Grove, Plowell, and their team did not find any controlled substances or piles of dirty cash on Reynolds that day though.  And they never would.

But that didn't seem to matter then either.  They still seized all of Reynolds's lawfully obtained and federally authorized fully automatic firearms and Reynolds has not seen them since, except in photographs.

Later, similar (if not the same) weapons were recovered from the blood­stained hands of violent drug-cartel members south of the U.S.-Mexico border, in the aftermath of the Justice Department's poorly thought out Operation Fast and Furious.

D.O.J.-planners named the operation after the popular street-racing movie franchise, and it was, perhaps, an even less-realistic concept.

Fast and furiousSome ideas, Some ideas, perhaps, should stay in the. movies. (Screengrab from 2 Fast 2 Furious movie)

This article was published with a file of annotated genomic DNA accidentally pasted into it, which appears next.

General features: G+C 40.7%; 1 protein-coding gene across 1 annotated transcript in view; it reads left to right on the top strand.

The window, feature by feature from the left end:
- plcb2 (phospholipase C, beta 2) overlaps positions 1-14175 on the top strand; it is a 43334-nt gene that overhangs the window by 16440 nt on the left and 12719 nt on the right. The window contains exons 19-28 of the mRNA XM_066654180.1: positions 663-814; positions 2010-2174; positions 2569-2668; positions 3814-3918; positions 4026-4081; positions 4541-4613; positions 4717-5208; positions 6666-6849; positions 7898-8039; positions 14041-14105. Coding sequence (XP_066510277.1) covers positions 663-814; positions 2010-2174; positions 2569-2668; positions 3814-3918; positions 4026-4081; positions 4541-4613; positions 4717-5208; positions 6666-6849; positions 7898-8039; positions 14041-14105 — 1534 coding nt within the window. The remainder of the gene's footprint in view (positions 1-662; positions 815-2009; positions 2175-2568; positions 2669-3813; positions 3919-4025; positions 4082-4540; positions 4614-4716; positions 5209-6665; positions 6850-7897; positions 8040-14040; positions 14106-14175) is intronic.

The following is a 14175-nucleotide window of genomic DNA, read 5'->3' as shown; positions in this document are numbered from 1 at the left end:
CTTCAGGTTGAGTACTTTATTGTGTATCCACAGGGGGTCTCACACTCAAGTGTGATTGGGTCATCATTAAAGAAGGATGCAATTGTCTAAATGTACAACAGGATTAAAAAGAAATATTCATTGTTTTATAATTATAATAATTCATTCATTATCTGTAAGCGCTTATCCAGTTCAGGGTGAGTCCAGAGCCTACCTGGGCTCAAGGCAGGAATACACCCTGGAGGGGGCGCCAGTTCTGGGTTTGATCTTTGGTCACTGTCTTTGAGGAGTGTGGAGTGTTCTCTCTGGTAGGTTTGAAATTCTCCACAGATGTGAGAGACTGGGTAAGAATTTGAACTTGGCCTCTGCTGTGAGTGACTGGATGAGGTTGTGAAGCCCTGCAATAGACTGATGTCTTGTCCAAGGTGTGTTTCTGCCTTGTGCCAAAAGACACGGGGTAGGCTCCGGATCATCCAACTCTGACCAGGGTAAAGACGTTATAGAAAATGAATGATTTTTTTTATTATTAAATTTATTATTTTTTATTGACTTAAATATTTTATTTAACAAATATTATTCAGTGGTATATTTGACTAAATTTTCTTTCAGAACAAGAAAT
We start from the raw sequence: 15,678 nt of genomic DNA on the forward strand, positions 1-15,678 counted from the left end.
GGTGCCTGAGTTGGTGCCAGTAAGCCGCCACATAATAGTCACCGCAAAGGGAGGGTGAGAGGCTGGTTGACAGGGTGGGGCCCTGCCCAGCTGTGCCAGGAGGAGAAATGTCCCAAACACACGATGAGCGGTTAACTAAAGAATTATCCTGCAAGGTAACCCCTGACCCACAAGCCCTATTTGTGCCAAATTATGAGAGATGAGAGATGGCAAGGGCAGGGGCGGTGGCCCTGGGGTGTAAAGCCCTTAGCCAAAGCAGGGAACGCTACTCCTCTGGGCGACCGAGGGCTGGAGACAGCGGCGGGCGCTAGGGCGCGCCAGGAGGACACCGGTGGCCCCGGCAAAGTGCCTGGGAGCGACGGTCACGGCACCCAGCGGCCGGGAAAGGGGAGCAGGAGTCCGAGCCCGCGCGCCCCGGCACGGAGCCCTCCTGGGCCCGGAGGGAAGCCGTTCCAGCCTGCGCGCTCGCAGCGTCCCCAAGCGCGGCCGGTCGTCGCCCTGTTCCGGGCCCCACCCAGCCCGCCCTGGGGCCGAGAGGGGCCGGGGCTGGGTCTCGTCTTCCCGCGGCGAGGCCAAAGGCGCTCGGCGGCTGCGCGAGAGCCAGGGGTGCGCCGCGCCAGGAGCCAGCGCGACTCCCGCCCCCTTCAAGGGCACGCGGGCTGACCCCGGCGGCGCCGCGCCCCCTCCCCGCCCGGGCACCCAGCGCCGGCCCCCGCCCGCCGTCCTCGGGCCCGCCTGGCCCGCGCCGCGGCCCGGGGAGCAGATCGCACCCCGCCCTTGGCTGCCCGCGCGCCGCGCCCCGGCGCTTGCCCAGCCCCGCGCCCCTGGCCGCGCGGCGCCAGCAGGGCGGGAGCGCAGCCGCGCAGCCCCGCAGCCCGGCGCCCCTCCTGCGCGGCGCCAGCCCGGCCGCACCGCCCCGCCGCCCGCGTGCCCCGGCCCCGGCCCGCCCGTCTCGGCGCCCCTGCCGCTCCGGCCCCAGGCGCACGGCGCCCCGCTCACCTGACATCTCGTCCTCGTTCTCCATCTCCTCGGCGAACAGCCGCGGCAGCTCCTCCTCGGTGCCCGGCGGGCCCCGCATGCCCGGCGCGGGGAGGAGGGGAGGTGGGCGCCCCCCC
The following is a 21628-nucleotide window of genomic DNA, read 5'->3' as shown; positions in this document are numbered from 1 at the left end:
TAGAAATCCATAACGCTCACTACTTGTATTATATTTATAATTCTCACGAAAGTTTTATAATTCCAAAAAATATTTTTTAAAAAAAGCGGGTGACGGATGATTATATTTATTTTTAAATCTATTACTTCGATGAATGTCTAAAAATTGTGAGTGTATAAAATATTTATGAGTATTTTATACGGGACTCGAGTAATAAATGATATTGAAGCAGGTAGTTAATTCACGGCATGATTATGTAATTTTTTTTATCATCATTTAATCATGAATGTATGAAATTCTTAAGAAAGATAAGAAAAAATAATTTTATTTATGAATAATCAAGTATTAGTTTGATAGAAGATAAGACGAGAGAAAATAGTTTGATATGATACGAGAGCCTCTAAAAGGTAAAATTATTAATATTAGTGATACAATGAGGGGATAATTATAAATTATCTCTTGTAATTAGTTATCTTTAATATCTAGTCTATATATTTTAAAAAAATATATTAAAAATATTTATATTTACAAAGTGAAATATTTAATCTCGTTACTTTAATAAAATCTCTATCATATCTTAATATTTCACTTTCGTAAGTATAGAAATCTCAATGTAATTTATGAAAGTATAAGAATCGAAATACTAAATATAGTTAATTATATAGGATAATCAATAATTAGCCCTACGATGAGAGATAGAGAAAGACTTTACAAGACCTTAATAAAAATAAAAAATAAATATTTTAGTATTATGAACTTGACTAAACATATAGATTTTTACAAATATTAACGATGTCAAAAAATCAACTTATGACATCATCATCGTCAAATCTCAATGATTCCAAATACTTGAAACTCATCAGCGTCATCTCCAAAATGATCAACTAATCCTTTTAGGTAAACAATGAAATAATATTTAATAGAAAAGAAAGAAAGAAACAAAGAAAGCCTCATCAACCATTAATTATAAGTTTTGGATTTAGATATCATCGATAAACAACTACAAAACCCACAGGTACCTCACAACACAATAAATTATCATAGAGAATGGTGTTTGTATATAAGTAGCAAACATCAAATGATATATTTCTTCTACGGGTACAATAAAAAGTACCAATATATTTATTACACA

The idea was that federal agents would watch and record, but not immediately intercede or “take down,” the sales of firearms, including high capacity fully automatic weapons like Reynolds's, to arms smugglers who were suspected of supplying violent Mexican-drug-cartel members.  Then the authorities would trace the weapons across the border and through to their delivery on the other side.

Fast and Furious turned into a disaster instead, and a full-blown public-relations nightmare for the D.O.J.  Innocent victims, like U.S. Border Patrol Agent Brian A. Terry and Immigration and Customs Enforcement (ICE) Special Agent Jaime Zapata, were mowed down by cartel members using the weapons before they were recovered. Others, like ICE Special Agent Victor Avila, were seriously wounded.